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Traditional understandings of the genesis of the separation of church and state rest on assumptions about "Enlightenment" and the republican ethos of citizenship. In The Religious Roots of the First Amendment, Nicholas P. Miller does not seek to dislodge that interpretation but to augment and enrich it by recovering its cultural and discursive religious contexts--specifically the discourse of Protestant dissent. He argues that commitments by certain dissenting Protestants to the right of private judgment in matters of Biblical interpretation, an outgrowth of the doctrine of the priesthood of all believers, helped promote religious disestablishment in the early modern West. This movement climaxed in the disestablishment of religion in the early American colonies and nation. Miller identifies a continuous strand of this religious thought from the Protestant Reformation, across Europe, through the English Reformation, Civil War, and Restoration, into the American colonies. He examines seven key thinkers who played a major role in the development of this religious trajectory as it came to fruition in American political and legal history: William Penn, John Locke, Elisha Williams, Isaac Backus, William Livingston, John Witherspoon, and James Madison. Miller shows that the separation of church and state can be read, most persuasively, as the triumph of a particular strand of Protestant nonconformity-that which stretched back to the Puritan separatist and the Restoration sects, rather than to those, like Presbyterians, who sought to replace the "wrong" church establishment with their own, "right" one. The Religious Roots of the First Amendment contributes powerfully to the current trend among some historians to rescue the eighteenth-century clergymen and religious controversialists from the enormous condescension of posterity.

Religion and the Demise of Liberal Rationalism

Religion and the Demise of Liberal Rationalism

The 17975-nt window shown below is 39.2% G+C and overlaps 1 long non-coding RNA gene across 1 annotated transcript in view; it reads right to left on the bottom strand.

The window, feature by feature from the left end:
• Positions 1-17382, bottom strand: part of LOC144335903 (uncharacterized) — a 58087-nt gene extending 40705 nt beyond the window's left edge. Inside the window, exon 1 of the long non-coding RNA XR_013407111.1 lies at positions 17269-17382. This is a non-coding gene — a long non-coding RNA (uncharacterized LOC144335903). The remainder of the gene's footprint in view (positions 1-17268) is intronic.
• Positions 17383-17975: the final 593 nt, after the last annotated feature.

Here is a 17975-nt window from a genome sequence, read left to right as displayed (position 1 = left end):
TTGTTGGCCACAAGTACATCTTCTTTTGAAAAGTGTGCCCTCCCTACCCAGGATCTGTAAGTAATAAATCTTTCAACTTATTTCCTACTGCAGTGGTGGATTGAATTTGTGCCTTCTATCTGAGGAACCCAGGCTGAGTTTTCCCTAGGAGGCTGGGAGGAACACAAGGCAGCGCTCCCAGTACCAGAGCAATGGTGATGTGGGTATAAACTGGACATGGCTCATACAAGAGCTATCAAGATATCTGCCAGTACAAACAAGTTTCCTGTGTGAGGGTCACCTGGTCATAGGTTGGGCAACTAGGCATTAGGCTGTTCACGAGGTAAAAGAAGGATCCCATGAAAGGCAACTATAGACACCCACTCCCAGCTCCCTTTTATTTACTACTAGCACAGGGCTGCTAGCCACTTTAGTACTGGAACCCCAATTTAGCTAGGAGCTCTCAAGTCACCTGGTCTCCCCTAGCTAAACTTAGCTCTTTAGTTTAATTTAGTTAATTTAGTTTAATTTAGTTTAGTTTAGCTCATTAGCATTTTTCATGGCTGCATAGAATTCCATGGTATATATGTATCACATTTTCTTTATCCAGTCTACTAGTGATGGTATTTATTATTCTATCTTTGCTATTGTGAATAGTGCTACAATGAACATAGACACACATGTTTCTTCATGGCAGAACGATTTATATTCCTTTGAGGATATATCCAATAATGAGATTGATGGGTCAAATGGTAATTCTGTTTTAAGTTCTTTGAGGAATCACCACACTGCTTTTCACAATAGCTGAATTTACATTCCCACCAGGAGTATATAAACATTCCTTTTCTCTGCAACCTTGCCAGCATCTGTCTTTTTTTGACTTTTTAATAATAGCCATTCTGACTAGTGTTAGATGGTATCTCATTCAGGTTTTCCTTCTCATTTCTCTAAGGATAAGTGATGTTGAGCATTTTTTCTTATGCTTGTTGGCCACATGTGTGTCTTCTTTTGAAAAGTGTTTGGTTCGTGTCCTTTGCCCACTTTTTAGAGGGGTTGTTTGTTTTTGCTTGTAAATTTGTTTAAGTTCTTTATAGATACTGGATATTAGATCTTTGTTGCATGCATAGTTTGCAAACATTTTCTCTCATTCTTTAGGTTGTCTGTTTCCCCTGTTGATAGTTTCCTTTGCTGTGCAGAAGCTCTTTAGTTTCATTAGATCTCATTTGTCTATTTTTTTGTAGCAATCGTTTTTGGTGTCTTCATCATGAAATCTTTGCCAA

The Foundational Crisis of the Separation of Church and State

  • Author: J. Judd Owen
  • Publisher: University of Chicago Press
  • ISBN: 9780226641911
  • Category: Political Science
  • Page: 218
  • View: 3095
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If liberalism is premised on inclusion, pluralism, and religious neutrality, can the separation of church and state be said to have a unitary and rational foundation? If we accept that there are no self-evident principles of morality or politics, then doesn't any belief in a rational society become a sort of faith? And how can liberalism mediate impartially between various faiths—as it aims to do—if liberalism itself is one of the competing faiths? J. Judd Owen answers these questions with a remarkable critical analysis of four twentieth-century liberal and postliberal thinkers: John Dewey, John Rawls and, most extensively, Richard Rorty and Stanley Fish. His unique readings of these theorists and their approaches to religion lead him to conclusions that are meticulously constructed and surprising, arguing against the perception of liberalism as simple moral or religious neutrality, calling into question the prevailing justifications for separation of church and state, and challenging the way we think about the very basis of constitutional government.

Church and State in Scotland

Church and State in Scotland

Developing law

  • Author: Francis Lyall
  • Publisher: Routledge
  • ISBN: 1317166302
  • Category: Law
  • Page: 240
  • View: 2010